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March 12, 2014
Faculty at the Center for Health and Social Policy (CHASP) are engaged in range of research projects that aspire to improve child and family outcomes. One particular area of focus at the Center is child support policy.
Many poor children live with a single parent and rely heavily on financial support from a noncustodial parent. On average, child support paid by a noncustodial parent contributes to about one-third of income among families receiving current support, and considerably more among families living below the poverty level. In this context, substantial declines in disadvantaged adult males' employment and earnings in the last decade, exacerbated by the recent recession, have had direct and distressing consequences for poor families.
The most recent child support debt statistics tell us that nationwide, child support arrearages have grown to more than $111 billion. Unpaid child support debt not only reduces resources available to custodial families, but it also requires public Child Support Enforcement (CSE) agencies to expend more resources and increase enforcement actions for noncustodial parents. More public funds are spent today on CSE administrative expenditures than on federal government appropriations for workforce development programs.
Faculty and researchers working under the aegis of the Child and Family Research Partnership (CFRP) are conducting research with the goal of bridging research and policy, particularly in the areas of child support, family strengthening, adolescent development, and early childhood intervention. At the CFRP website, you can read more about our research on establishing paternity and evaluations of the Texas Child Support for College Program (CS4C), the HEROES (Help Establishing Orders Ensuring Support) for Children in Military Families Project, and the Arrears Payment Incentive Program (APIP).
The Texas APIP program is an extension of research that began in Wisconsin under the direction of Professor Carolyn Heinrich, CHASP director, who (with colleagues) investigated the causal linkages between growing child support debt and noncustodial parents' participation in the labor market and the effectiveness of policy interventions designed to reduce child support debt and mitigate its consequences. Research on this topic is essential because debt may be both a consequence of nonpayment of child support as well as a cause of nonpayment. If debt discourages cooperation with CSE efforts, or undercuts incentives to work in the formal labor market, increased enforcement may be counterproductive in reducing child support debt.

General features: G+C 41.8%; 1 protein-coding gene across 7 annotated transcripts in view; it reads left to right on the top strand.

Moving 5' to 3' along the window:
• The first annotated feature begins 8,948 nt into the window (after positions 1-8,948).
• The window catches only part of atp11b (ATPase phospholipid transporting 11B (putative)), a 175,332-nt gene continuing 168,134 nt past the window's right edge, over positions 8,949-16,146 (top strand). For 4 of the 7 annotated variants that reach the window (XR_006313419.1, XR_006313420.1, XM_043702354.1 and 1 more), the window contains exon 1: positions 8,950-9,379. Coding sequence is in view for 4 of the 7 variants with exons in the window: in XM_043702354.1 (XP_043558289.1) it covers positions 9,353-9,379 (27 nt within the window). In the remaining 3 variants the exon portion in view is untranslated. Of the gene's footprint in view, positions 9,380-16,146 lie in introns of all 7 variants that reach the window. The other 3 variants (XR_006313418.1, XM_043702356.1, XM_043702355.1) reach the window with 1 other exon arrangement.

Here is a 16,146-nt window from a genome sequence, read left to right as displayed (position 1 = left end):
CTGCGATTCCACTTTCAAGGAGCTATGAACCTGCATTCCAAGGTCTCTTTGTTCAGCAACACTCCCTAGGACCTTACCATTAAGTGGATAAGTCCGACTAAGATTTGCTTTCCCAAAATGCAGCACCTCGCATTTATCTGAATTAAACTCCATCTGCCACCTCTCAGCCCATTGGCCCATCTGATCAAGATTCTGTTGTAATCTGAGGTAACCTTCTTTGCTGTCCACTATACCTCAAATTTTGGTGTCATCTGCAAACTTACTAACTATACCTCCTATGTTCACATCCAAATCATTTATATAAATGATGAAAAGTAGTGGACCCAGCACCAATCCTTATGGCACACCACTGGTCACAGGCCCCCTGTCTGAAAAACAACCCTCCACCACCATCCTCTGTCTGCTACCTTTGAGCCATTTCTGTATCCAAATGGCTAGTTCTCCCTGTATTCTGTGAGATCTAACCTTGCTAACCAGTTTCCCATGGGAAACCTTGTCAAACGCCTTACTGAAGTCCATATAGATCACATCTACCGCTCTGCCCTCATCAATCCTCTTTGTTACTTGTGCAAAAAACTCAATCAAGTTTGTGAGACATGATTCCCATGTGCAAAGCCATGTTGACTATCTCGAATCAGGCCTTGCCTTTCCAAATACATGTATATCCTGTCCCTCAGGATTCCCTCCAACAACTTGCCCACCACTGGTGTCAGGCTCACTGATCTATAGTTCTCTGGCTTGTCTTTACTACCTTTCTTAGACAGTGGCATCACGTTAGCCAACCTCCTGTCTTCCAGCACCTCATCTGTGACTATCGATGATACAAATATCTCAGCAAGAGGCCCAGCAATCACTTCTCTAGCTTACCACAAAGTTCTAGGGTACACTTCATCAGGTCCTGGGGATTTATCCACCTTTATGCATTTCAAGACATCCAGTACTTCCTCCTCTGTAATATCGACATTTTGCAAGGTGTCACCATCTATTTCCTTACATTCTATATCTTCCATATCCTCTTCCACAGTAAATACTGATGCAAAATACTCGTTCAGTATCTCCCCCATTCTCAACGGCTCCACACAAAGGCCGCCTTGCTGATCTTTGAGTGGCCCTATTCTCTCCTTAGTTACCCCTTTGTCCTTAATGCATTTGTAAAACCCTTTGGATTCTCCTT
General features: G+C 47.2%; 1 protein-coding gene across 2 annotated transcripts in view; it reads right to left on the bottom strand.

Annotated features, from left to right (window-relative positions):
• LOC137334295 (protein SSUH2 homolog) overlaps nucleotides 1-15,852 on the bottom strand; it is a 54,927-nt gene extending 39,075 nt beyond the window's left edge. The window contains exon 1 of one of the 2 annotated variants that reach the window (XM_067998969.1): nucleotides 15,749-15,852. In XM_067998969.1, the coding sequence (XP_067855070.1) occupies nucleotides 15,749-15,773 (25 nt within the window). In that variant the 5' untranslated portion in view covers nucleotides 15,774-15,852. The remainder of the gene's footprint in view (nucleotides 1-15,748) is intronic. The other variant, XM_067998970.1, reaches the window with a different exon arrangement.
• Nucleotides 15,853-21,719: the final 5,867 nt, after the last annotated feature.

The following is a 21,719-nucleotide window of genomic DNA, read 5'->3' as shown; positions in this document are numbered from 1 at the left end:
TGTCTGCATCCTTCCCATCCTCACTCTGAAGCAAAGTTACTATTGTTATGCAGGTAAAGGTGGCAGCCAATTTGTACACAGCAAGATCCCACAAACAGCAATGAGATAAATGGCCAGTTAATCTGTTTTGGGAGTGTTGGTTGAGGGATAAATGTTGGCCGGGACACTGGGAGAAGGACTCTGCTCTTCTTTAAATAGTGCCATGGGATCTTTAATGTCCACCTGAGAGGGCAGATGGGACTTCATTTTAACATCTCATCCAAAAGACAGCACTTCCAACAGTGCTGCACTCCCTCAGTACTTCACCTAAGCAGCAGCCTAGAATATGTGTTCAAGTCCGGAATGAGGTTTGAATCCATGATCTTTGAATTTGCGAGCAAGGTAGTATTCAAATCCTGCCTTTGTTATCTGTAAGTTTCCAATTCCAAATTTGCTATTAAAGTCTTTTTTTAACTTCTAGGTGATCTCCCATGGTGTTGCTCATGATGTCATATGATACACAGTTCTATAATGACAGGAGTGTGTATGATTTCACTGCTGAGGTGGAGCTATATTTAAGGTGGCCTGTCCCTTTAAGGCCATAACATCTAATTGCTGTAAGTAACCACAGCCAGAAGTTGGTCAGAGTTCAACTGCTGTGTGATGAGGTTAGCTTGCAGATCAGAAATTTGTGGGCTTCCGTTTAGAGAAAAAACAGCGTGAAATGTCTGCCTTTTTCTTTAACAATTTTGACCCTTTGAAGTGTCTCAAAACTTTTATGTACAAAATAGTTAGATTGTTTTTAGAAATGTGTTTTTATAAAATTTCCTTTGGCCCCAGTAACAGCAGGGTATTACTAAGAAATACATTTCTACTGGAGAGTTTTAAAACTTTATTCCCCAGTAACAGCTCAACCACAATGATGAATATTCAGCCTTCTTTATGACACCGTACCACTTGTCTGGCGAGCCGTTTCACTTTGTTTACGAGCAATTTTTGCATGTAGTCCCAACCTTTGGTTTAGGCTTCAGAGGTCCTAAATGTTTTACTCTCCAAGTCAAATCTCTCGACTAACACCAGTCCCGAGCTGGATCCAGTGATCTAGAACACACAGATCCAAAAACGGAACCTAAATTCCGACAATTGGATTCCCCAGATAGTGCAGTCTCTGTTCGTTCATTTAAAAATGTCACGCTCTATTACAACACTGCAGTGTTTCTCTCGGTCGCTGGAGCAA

Heinrich and colleagues found substantial negative effects of child support debt on noncustodial parents' child support payments and formal earnings. In addition, working parents appear to reduce work effort (and child support payments) more than parents with weaker connections to the labor market, suggesting a serious unintended consequence of policies designed to help support poor families.
In a collaborative effort between the State of Wisconsin Bureau of Child Support and the Institute for Research on Poverty at the University of Wisconsin, Heinrich worked with policymakers and child support agency staff to design and evaluate a pilot program that would draw noncustodial parents with large debts back into the CSE system by offering them new incentives to pay child support. The results of the evaluation showed that noncustodial parents paid significantly more child support (more than a hundred dollars more per month) than nonparticipants, were more likely to pay in a given month, and had significantly larger reductions in debt balances owed to custodial parents and the state.
The Texas Office of Attorney General has now developed its own version of this arrears payment incentive program and, with CFRP, is currently piloting the program and evaluating its effectiveness in Texas. Learn more about the Texas APIP pilot and read the draft evaluation findings on the CFRP website.